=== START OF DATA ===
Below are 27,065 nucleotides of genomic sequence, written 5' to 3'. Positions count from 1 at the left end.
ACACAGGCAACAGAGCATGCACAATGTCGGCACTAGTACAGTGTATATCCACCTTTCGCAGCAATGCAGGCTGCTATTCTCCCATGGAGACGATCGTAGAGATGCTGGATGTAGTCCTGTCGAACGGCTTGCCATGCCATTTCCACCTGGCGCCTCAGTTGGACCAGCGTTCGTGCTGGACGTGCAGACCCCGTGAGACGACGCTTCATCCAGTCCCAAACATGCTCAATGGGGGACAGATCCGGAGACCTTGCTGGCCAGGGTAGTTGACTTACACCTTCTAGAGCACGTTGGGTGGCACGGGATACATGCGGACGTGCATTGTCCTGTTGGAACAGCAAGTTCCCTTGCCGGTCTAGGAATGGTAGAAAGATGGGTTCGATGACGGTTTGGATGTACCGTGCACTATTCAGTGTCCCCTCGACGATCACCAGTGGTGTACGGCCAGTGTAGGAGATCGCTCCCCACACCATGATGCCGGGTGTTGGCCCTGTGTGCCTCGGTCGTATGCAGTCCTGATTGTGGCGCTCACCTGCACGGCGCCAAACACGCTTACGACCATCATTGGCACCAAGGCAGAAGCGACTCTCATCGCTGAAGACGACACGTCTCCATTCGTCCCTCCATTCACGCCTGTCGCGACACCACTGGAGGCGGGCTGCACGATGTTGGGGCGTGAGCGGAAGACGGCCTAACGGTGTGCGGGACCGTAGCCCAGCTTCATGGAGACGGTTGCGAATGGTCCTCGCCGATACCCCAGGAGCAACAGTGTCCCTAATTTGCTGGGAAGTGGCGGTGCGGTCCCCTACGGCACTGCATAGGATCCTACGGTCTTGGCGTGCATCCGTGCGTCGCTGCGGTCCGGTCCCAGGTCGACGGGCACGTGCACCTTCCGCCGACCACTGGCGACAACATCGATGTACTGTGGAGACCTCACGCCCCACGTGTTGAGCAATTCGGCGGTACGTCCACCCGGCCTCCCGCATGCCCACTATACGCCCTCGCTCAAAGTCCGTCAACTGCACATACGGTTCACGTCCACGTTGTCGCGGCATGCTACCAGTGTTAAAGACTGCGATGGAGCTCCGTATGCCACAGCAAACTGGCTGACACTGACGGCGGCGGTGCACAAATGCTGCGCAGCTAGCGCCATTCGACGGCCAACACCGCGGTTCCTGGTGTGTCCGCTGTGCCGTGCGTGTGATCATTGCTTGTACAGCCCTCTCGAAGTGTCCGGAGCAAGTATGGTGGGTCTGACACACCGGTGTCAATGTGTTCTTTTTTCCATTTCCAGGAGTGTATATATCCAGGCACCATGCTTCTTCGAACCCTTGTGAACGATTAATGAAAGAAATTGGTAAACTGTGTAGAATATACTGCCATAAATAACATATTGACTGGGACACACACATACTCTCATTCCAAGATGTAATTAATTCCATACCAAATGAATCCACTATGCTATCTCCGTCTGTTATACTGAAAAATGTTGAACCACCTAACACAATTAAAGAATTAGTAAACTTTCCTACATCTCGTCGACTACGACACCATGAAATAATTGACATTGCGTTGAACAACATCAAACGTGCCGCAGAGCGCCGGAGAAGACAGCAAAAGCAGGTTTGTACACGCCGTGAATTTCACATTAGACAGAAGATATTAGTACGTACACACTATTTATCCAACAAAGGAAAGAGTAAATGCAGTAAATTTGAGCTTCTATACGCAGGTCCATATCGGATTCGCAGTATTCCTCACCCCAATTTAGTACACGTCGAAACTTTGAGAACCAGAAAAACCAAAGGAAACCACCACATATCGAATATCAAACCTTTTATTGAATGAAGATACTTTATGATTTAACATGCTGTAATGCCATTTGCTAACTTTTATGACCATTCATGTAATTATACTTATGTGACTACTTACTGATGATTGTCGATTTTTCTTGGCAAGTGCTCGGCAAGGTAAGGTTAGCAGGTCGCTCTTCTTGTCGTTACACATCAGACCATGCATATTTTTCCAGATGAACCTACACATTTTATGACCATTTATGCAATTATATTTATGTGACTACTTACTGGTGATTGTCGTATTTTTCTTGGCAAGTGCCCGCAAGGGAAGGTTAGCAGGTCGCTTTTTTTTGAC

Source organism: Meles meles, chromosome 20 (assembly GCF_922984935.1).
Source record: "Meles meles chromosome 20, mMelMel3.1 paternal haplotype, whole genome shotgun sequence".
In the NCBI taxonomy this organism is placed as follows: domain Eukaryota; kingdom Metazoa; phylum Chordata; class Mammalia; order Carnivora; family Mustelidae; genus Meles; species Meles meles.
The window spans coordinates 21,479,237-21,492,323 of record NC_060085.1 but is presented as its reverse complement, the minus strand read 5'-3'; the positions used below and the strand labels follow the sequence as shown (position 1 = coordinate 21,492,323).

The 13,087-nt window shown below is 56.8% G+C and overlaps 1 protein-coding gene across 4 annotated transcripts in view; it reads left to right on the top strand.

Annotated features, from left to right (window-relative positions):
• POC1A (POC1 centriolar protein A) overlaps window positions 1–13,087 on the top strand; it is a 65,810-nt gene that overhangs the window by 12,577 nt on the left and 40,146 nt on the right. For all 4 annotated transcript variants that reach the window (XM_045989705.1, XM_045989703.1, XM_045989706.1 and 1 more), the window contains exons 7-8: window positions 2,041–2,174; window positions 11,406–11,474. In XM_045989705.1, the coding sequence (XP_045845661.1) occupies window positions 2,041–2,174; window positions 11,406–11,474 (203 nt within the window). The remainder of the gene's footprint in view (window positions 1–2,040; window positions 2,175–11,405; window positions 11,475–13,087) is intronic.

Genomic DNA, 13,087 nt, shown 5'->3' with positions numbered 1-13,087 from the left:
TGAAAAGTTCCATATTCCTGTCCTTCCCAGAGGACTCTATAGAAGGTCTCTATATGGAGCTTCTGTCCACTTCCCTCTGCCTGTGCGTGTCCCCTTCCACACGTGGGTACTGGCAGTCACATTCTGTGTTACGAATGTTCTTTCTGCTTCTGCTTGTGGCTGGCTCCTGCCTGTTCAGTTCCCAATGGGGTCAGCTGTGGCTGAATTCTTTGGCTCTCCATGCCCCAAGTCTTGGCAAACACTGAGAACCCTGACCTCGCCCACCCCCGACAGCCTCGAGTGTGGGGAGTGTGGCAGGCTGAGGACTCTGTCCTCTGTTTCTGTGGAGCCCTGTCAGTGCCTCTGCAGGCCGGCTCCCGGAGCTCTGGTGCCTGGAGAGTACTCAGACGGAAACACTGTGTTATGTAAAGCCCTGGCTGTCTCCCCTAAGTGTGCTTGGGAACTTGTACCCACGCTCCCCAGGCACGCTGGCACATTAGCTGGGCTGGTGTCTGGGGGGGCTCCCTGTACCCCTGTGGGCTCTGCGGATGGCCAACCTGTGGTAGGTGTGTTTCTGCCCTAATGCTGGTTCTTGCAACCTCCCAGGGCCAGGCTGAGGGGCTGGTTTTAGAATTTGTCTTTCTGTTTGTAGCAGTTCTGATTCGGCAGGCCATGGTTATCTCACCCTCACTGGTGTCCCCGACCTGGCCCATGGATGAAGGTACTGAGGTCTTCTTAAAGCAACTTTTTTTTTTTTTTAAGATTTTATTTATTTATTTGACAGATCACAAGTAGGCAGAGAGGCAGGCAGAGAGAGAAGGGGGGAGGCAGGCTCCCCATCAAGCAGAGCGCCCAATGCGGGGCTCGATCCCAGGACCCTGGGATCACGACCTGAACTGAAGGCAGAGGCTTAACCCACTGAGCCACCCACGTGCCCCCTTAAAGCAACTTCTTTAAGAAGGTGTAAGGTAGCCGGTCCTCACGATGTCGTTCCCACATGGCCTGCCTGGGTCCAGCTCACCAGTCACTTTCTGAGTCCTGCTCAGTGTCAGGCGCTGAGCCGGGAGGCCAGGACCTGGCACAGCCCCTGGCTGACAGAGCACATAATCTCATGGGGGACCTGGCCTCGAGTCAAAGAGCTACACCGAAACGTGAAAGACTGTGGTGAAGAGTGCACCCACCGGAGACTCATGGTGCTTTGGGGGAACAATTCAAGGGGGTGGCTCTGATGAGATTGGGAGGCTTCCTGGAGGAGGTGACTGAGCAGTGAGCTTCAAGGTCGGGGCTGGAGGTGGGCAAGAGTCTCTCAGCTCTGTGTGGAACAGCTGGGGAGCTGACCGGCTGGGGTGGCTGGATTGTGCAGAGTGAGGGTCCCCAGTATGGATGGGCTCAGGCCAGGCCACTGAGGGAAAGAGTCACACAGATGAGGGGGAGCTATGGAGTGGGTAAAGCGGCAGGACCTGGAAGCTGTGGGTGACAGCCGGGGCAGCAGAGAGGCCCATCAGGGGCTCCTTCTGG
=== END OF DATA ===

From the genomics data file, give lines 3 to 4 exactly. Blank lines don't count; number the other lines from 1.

Source organism: Meles meles, chromosome 20 (assembly GCF_922984935.1).
Source record: "Meles meles chromosome 20, mMelMel3.1 paternal haplotype, whole genome shotgun sequence".